In Liberia, the need for health assistance is great due to the inadequate level of services and the growing demand on existing health structures as IDPs and refugees return home following the cessation of Liberia's civil war. In conjunction with efforts by the Government of Liberia to meet the health needs of its citizens, the international community continues to support health structures and provide services in areas where the demand is greatest. IMC is proposing to introduce or scale up rapid diagnostics to effectively diagnose sexually transmitted infections (STIs), such as syphilis, and malaria. PATH has worked with private firms to develop and promote access in low-resource settings to simple tests that do not require laboratory facilities. A private sector partner will be sought for support of program implementation and the procurement and transport of the technologies.
As a pilot activity, PATH and IMC, in collaboration with the Ministry of Health, will introduce select public health technologies, accompanied by training for health workers, into stable relief settings served by IMC. In each area, many health care workers from the local communities are working to improve the health of their communities. However, the factors that have caused the crisis in their country have also had a deleterious effect on the availability and education levels of health workers. Thus, these settings are prime locations for a public/private partnership through product, financial, and technical interventions channeled via training and support to a willing but under-educated cadre of local health workers.
This pilot IMC/PATH effort will be conducted with an eye toward establishing a model program on the introduction and correct use of appropriate technologies to more effectively address health delivery and the capacity building of health workers that can be scaled up across IMC's 20 programs countries or by other implementing relief agencies.<br /><br />
Effective Diagnosis of Syphilis - In Liberia, the return of IDPs and refugees has increased the spread of STIs. The level of vulnerability for many returnee women remains very high. Repatriation information shows that most female returnees are single heads of households, with no source of support. Many, therefore, resort to exchanges for sex to make ends meet, thereby fuelling the transmission of HIV/AIDS, syphilis, and other STIs. Rapid syphilis diagnostic tests will allow IMC-supported clinics to offer diagnosis and treatment at the same clinic visit, ultimately reducing the loss to follow-up and improving treatment.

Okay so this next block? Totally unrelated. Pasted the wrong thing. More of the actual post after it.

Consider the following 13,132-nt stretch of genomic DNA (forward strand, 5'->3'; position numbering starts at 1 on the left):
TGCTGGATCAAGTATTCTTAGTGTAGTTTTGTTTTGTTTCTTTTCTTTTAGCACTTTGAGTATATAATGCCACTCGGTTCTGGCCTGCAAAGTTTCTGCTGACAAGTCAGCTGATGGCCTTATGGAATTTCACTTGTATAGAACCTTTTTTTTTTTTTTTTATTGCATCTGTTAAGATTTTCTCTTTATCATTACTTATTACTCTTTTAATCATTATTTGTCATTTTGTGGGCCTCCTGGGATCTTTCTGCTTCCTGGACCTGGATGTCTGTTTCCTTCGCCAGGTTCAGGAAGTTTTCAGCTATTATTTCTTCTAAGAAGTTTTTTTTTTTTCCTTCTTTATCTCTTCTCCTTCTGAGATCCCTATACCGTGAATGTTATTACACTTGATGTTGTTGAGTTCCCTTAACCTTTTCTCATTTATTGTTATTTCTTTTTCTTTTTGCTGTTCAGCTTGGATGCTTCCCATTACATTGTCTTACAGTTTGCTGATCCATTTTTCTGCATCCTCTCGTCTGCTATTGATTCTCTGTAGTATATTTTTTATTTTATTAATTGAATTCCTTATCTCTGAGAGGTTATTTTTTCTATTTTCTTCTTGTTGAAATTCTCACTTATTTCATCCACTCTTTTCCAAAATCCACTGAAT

Prevention and Treatment of Malaria - All those who seek treatment for malaria at health facilities must first have the illness properly diagnosed, but effective diagnostic tools are often unavailable or inappropriately utilized by local staff, especially at peripheral facilities. An increase in the proper use of rapid diagnostic tests for malaria will enable the effective diagnosis of the disease for those seeking treatment at IMC-supported clinics.
Job Aid Development - PATH will develop job aids to be pilot tested and used by IMC. (November 2008)
Training - PATH will provide training to local health workers on the use of rapid diagnostic tests for syphilis and malaria. (December 2008)
Evaluation of Introduction and Training - PATH will assist IMC in evaluating the use of these two rapid diagnostics in post-conflict peripheral health facilities. The evaluation will include an examination of improved accessibility for hard-to-reach populations, improvements over current practices, acceptability to staff and beneficiaries, appropriateness for the setting, and potential appropriateness of technologies for more acute relief settings. Feedback on job aids and information education and communication materials will be solicited from health staff through informal discussions after trainings and from beneficiaries during introduction activities. A pre-post knowledge test will also be administered to health providers. (January - November 2009)
In the target area, this project will impact approximately 50,000 people, many of whom will be women and children, from among the nearly 300,000 refugees and internally displaced persons (IDPs) reached through IMC's 35 health facilities in three counties in Liberia (19 health facilities in Lofa County, ten in Cape Mount, and six in Bomi). Approximately 300 health care workers in these sites would receive training on these technologies.